Showdown With Agoura Hills : County Vows to Prevent Barricades to Subdivision

Times Staff Writer

Los Angeles County officials vowed Thursday to prevent the City of Agoura Hills from barricading streets leading to a newly built subdivision outside its city limits.

The city threatened the blockade nine days ago in a jurisdictional dispute over the subdivision. The barricades would prevent the streets in the subdivision from being linked to Agoura Hills streets, which provide the only path into the development.

Letter to Antonovich

As the dispute was intensifying Thursday, the first family in the 32-house Tiffany Hills Estates tract had moved into their new $196,000 house and the builders were preparing a grand opening for today.

Agoura Hills officials sent a letter to county Supervisor Michael Antonovich officially notifying him of their proposed action and of their "deep disappointment" that they will have no voice in developments at the edge of their eight-square-mile municipality.

City Planning Director Paul Williams said Agoura Hills council members will decide on Feb. 6 whether to erect the steel-beam barricades.

Council members endorsed the barricades Jan. 9, hours after county officials rejected the city's application to have 6,000 acres around its southern and eastern edges officially declared within Agoura Hills' "sphere of influence." Under state law, such a designation would define the presumed eventual boundaries of the city. And the city would have the right to be consulted on development within the area, its officials believe. County officials disagree, and the law is not clear.

The council also agreed to attempt to refuse runoff drainage and to prevent electric, sewage and water lines from crossing the city to serve new developments built in unincorporated county territory.

Agoura Hills officials unsuccessfully argued before the county's Local Agency Formation Commission that designating a large sphere of influence would help them tackle planning problems with streets, utilities and other services.

But commission members, led by Antonovich, granted only a 12-acre sphere--enough to cover only Tiffany Hills Estates outside the city at the southern end of Liberty Canyon Road.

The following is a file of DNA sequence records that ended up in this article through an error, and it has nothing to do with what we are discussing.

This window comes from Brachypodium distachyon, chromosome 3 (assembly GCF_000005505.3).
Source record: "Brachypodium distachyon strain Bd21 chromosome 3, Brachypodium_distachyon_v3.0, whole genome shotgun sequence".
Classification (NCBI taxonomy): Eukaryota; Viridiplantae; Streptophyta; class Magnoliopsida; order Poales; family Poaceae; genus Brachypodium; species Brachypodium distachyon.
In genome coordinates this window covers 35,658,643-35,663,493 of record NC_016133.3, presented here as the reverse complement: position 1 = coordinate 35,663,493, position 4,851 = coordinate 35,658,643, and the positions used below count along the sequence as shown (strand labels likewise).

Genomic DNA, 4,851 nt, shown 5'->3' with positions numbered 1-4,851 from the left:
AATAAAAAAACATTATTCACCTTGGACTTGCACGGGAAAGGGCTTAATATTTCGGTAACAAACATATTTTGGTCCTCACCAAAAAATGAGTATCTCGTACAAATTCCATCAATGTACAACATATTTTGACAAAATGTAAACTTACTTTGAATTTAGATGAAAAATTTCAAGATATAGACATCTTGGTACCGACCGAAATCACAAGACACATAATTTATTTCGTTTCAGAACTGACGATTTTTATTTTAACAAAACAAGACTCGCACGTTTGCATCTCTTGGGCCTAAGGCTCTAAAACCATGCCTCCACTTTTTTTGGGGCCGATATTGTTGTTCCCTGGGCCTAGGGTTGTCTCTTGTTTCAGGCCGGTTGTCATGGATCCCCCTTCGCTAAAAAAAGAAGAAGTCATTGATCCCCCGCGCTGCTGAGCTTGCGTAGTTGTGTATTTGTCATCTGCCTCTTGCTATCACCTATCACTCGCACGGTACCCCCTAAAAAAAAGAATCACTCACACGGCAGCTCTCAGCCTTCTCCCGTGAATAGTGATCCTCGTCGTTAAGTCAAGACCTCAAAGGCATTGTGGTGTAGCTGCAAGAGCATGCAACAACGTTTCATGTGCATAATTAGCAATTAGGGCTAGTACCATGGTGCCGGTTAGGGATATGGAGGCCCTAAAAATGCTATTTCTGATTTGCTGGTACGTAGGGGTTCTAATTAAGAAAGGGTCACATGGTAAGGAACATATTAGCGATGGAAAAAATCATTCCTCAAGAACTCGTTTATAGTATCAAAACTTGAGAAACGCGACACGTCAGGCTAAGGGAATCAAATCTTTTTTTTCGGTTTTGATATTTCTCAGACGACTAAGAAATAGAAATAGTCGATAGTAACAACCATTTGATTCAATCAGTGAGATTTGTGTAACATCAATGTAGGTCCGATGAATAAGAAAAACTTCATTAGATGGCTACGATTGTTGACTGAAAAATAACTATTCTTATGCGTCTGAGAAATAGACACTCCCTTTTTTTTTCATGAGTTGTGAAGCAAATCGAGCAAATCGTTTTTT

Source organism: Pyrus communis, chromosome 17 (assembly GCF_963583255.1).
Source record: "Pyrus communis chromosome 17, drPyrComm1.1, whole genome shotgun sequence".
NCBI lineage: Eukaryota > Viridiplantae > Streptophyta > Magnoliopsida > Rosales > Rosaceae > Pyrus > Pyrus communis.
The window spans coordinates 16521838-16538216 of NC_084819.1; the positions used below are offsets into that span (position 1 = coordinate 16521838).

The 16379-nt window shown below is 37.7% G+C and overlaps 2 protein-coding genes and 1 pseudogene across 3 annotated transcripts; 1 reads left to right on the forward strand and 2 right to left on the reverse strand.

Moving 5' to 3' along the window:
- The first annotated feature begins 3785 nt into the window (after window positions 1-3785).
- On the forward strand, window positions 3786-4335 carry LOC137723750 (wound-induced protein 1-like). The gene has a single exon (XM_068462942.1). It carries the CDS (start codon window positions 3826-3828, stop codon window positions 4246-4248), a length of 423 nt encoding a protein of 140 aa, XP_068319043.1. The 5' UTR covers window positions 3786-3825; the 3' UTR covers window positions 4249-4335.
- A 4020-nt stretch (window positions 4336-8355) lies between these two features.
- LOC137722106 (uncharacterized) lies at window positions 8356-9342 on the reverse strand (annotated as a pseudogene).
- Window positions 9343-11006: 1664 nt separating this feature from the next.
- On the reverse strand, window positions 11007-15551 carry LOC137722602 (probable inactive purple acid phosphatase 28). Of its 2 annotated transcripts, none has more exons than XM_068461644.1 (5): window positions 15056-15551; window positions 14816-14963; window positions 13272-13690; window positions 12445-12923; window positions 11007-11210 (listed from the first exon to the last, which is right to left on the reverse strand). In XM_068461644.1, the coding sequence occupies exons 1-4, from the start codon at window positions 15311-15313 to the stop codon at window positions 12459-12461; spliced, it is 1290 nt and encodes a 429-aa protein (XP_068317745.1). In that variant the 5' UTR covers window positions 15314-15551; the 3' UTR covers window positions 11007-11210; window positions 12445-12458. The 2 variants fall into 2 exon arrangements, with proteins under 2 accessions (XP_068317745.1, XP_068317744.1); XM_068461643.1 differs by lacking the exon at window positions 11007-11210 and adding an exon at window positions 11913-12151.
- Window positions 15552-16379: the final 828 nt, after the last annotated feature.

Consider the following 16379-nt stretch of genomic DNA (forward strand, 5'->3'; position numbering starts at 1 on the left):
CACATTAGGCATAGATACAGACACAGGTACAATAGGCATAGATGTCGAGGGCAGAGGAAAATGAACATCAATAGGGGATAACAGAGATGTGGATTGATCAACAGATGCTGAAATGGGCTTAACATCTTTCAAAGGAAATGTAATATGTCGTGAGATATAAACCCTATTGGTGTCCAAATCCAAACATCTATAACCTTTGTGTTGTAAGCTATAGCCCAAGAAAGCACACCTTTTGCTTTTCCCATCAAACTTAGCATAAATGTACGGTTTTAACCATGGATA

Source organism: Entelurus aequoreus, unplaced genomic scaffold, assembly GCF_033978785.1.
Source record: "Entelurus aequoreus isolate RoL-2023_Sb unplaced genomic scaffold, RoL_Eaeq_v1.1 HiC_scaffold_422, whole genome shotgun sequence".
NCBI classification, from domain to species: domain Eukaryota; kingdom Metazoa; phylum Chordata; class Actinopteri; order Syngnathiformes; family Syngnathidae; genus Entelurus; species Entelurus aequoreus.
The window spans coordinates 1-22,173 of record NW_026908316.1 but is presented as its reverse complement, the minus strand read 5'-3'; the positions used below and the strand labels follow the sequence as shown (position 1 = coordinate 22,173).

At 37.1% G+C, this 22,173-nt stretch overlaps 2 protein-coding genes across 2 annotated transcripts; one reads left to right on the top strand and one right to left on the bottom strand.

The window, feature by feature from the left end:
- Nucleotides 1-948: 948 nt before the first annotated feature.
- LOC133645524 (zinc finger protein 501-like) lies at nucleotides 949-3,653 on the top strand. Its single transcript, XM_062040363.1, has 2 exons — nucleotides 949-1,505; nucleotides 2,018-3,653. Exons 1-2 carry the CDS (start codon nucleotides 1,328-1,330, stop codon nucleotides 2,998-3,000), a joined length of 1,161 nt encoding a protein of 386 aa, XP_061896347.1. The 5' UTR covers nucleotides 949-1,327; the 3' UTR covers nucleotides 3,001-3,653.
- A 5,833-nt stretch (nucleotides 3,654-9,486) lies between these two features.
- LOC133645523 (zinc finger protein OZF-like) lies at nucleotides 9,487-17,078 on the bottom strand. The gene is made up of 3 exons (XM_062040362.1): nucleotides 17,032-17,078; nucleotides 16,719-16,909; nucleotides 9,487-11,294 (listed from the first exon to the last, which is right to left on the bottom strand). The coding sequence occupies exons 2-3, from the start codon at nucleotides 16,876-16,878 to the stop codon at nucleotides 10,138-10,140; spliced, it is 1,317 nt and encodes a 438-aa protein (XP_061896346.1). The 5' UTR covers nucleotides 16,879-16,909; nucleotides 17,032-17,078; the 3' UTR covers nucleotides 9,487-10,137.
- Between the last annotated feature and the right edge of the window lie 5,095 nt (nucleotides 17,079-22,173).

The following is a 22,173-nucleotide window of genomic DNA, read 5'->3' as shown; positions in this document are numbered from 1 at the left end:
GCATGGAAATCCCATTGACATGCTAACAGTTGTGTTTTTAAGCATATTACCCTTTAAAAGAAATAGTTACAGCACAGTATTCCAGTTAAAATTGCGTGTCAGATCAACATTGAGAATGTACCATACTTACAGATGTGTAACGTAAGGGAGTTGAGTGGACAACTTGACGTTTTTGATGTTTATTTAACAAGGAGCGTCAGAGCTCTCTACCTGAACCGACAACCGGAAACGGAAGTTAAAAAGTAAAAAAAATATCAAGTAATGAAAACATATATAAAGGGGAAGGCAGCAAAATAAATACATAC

Tiffany Hills project officials denounced the city's action. They accused the city of harassment and interference with their $6-million project. The development of single-family homes is scheduled to open at 11 a.m. today with tours and a catered reception for Valley-area real estate people.

"They're just a bunch of little nobody busybodies trying to be big politicians," said Jan Kiblinger, sales director for Tiffany Hills. "The Agoura Hills officials are big ducks in a little puddle."

Kiblinger charged that Agoura Hills officials had destroyed $1,000 worth of Tiffany Hills advertising signs. She said another $700 billboard was ruined by spray-painting vandals last week.

"One City Council member came here and threatened that, as fast as we put up signs, they'll take them down," Kiblinger said. "They should be here welcoming us, not making it miserable for us."

Agoura Hills' Williams acknowledged that city officials have yanked down advertising signs for the tract. He said they were illegally posted within the city limits.

"They're just another example of the kind of development in the county that we object to," he said.

Park, Walk Around Barriers

If the city erects barricades where newly paved Tarrytown Lane and Country Glen Road cross from the city into Tiffany Hills, its residents will be allowed to park their cars in the city "for up to 72 hours at a time" and walk around the barriers to their houses, Williams said.

Aides to Antonovich, who was out of town, bristled over the threat.

"I don't think you can cut off the access to people's homes," said Leeta Pistone, Antonovich's West Valley field deputy. "People moving into those homes can be assured they will have access and protection for their property."

Strategy Session Today

Jerry Crump, chief assistant Los Angeles County counsel, said county lawyers will meet with Antonovich's staff today to map strategy.

"I think there are ample grounds for Mike's office to take the stance that it has on this," Crump said.

The dispute made Tiffany Hills' first residents jittery, however.

"Our escrow closes tomorrow, but they let us move in early," said Ron Gilla, who moved his family into a four-bedroom house on Tarrytown Lane. "It seems to be a very late point for the city to be doing this. It seems grossly insensitive to me."

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